For example, in our story from earlier, driver A was involved in an accident at an intersection but was found, due to driving under the influence, to be 30% at fault. This means that their compensation would be reduced by 30% of their fault. If they were going to receive $100,000 but their fault was 30% then the total award would be reduced by 30% or $30,000. This would bring their award to $70,000. 

Could the Second Driver Sue for Compensation as Well?

No. Under comparative laws, the second driver could not claim compensation because they are liable for more than 50% of the accident.

Does Comparative Negligence Count for Insurance Claims As Well?

This question’s answer is a bit complicated. Technically, the principle of comparative negligence only applies to personal injury lawsuits. The judge and juries that decide these cases define who was at fault for what percentage of the accident. It is not legally binding for insurance companies when they evaluate a bodily injury claim and the possible settlement.

However, many insurance companies try to use a more informal version of the comparative negligence principle when they assign fault between drivers. Insurance companies are well aware that these cases could end up in court, and they do their best to ensure their bases are covered. This is why many of them, while not legally bound to do so, still follow the comparative fault doctrine when deciding how much of a settlement they will give to the individual who filed the claim.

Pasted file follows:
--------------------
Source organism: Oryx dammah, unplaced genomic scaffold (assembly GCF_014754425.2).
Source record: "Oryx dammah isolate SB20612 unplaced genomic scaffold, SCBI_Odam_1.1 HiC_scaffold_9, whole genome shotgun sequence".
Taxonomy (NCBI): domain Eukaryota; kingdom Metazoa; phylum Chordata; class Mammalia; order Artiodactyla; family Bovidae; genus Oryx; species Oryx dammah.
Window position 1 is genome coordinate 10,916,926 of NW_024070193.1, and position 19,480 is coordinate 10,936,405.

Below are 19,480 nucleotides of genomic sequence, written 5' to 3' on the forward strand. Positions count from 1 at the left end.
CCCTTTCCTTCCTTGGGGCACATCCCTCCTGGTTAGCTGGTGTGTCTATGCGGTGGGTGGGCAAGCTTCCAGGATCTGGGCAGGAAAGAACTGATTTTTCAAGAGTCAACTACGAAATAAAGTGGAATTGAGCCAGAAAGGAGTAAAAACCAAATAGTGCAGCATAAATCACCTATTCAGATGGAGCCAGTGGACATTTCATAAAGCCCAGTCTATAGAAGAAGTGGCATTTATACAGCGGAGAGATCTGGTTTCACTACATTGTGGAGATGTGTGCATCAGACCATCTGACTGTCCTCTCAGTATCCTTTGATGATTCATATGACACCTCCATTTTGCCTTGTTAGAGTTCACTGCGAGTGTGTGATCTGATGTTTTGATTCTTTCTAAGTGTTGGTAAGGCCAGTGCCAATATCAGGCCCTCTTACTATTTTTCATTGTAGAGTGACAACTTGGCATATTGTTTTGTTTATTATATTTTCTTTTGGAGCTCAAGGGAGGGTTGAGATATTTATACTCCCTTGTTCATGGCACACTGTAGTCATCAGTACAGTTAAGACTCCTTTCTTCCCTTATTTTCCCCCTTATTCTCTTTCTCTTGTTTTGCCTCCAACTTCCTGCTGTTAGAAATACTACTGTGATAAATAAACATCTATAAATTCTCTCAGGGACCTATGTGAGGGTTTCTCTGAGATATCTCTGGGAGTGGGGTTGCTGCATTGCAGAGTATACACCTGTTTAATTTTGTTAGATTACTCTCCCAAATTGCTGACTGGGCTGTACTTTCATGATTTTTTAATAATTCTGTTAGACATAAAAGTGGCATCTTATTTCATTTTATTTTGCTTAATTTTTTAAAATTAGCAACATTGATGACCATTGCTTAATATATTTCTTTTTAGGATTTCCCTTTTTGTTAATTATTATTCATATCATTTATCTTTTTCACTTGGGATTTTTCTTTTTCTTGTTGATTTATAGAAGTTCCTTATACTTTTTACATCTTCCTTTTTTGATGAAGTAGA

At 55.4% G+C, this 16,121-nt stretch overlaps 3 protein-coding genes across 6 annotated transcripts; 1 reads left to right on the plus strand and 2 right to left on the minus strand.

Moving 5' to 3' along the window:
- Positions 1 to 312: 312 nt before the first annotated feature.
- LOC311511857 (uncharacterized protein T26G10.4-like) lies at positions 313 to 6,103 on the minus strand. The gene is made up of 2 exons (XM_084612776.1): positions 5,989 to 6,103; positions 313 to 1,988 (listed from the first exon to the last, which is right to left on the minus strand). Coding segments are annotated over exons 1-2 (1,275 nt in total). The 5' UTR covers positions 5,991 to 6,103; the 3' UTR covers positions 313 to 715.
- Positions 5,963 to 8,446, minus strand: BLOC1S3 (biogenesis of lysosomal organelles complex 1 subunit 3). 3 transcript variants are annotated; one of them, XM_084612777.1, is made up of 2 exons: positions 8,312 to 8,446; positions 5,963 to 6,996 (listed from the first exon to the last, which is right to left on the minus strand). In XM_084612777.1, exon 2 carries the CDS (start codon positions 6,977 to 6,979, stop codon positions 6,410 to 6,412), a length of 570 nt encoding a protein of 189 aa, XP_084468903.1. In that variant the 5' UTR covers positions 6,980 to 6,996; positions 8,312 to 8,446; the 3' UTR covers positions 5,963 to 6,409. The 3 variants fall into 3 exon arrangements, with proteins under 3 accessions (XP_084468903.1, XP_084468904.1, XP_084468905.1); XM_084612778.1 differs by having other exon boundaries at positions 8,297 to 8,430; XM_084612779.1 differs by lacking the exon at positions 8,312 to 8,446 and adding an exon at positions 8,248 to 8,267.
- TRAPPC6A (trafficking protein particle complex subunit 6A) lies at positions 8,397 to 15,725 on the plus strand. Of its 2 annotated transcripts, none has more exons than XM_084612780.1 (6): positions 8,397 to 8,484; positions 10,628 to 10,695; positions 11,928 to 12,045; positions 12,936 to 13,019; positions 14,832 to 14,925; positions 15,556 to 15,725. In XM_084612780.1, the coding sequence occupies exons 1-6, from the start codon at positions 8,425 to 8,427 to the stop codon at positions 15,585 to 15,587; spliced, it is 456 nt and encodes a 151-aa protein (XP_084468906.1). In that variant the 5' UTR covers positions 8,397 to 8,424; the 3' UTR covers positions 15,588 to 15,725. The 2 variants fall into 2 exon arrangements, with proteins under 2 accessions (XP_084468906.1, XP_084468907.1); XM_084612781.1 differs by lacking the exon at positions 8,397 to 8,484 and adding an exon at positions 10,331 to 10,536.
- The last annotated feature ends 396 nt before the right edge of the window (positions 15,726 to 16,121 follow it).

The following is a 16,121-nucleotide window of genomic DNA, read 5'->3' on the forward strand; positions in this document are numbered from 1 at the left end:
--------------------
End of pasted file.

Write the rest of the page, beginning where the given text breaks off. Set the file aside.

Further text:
If the insurance company finds that the insured party is responsible for less than 50% of the accident, they may refuse to pay the injured party any damages. They may also conclude that their client is only partially at fault and try to offer a reduced settlement based on their findings.

A Word of Caution About Insurance Companies

A car has crashed into a motorcycle.

It’s easy to see why insurance companies lean toward the comparative negligence doctrine when deciding settlements. It is in the insurance company’s interest to pay out as little as possible because they are a business trying to protect their bottom line. They may try to shift the blame from their client to the injured party.